Wednesday, December 1, 2010

Cinematic Pain Part III: The Wild World of Batwoman (1966)

No, this Batwoman has nothing to do with Batman. Writer/director/producer Jerry Warren noticed the popularity of the Adam West Batman series and produced his own bat-themed superhero movie. This led to a lawsuit, which Warren won. However, he decided to re-release the film under the less controversial title She Was a Hippy Vampire. This title makes no sense; with the exception of the opening scene, which has nothing to do with the rest of the plot, neither Batwoman nor her Batgirls behave like vampires, talk about vampires, or call themselves vampires. I suspect the opening scene, which shows an extremely mild sorority-esque initiation ceremony, was inserted later to justify the new title.

Apparently in her "wild world", Batwoman is a well known superheroine. However, most of the legwork is done by her Batgirls; a squad of twenty-something year old girls sworn to aid Batwoman in her fight against crime. Every day they renew this pledge, with one of their number leading the rest in the oath. These scenes serve to make the viewer embarrassed for the young actresses.

The Batgirls don't wear disguises, or nifty costumes, nor are they discrete about who they are. That's why it's not surprising when one of their number is drugged at a club and kidnapped. The kidnappers work for Batwoman's lame arch-nemesis, Rat Fink. Rat Fink informs Batwoman that he will let the girl go if she steals an atomic hearing aid for him. Instead, Batwoman shows up at the villains' lair and takes advantage of the fact that the villains are complete idiots. The girl is rescued without any excitement or entertainment occurring (whew, that was close!).

We eventually discover that Rat Fink wants the hearing aid because it can be made to explode if exposed to cobalt. Batwoman and the bat-sorority are enlisted to protect the hearing aid but are thwarted when they eat soup tainted with the villains' Happy Pill (the pill makes people dance stupidly).

After padding out the running time a bit more, Batwoman sends the Batgirls out to find Rat Fink's lair, the entrance to which is carved into a cliff near the ocean. The Batgirls, being idiots, walk along the cliff face in a single file line and out of sight of each other. They are thus captured one by one and locked in Rat Fink's laboratory. Batwoman finally gets off her bat-fanny and attacks the villains' lair. This leads to a truly embarrassing sequence in which Batwoman and the Batgirls literally chase the villains in circles around a table trying to get the atomic hearing aid away from them. I half expected to see the Three Stooges take part in the scene (at least then it would be funny). An explosion ensues but nobody is hurt. The end.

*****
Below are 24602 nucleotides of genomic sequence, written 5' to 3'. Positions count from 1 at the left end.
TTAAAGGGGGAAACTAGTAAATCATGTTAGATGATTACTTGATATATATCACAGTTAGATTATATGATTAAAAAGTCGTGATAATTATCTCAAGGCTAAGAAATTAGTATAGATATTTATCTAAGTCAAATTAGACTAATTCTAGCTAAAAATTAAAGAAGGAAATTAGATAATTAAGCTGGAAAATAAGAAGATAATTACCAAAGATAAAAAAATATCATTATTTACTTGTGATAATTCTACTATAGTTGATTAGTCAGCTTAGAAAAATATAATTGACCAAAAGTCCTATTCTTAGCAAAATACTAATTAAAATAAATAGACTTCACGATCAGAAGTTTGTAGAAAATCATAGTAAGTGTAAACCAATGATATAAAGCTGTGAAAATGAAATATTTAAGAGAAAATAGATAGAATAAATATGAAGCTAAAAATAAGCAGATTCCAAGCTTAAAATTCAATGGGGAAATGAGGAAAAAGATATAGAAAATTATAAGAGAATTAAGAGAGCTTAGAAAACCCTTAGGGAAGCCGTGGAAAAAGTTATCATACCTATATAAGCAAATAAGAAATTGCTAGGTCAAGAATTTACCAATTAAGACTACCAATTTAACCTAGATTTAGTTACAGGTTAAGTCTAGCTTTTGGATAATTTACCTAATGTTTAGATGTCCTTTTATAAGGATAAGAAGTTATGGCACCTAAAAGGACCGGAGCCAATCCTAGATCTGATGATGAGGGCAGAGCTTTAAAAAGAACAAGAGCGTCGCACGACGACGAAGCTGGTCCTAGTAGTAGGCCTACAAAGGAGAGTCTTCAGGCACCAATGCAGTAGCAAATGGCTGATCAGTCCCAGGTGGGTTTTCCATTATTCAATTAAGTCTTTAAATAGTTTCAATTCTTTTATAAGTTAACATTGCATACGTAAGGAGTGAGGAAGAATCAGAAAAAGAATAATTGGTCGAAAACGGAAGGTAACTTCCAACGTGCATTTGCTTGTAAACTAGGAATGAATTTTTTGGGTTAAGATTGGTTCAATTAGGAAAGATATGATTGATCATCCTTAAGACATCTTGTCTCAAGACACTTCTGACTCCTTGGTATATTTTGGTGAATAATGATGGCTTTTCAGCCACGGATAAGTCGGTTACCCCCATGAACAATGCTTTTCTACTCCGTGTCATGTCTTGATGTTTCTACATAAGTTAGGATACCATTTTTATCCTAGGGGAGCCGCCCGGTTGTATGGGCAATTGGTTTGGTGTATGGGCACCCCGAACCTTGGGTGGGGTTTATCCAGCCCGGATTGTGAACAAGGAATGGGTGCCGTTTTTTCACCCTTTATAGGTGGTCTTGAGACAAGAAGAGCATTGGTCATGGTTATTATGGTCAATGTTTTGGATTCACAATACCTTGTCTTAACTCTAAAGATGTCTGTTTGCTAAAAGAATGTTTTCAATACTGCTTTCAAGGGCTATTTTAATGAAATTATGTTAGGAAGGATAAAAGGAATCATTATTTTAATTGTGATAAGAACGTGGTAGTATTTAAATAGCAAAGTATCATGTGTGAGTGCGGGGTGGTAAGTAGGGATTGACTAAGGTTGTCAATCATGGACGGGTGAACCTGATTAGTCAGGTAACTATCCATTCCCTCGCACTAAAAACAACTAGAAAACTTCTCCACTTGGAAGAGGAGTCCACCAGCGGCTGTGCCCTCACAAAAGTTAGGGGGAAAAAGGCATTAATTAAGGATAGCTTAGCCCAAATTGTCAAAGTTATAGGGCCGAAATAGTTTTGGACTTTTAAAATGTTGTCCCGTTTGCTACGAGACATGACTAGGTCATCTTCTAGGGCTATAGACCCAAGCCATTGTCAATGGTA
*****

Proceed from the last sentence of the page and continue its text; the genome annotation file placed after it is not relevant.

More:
Not only are the plot, writing, and acting horrible, but the set design and costuming leave much to be desired. Batwoman's lair is an ordinary home (I wouldn't be surprised if it was Jerry Warren's) with amateurish paintings of bats on the living room walls. That the home is Batwoman's isn't even a secret. Batwoman dresses like the madame of a particularly eccentric brothel rather than a superhero. Her relationship with the Batgirls and their loyalty to her only strengthens the notion.

Unlike some of the other movies on my list, this movie isn't necessarily bad because it's boring so much as because it's stupid. It looks like something an untalented and budget-strapped high school drama club would throw together. Although I've heard that the film is supposed to be a comedy, it's so poorly done that I can't tell if it's supposed to be a farce or not. It looks like Jerry Warren saw the popularity of the 1960s Batman television show, thought that the source of this popularity was the bat-themed superhero (I think it was actually the over the top supervillains), and then built his own insipid story around that.

Next up: The Skydivers (Coleman Francis manages to make skydiving utterly boring).

Batwoman calls her agent, attempting to get out of this film

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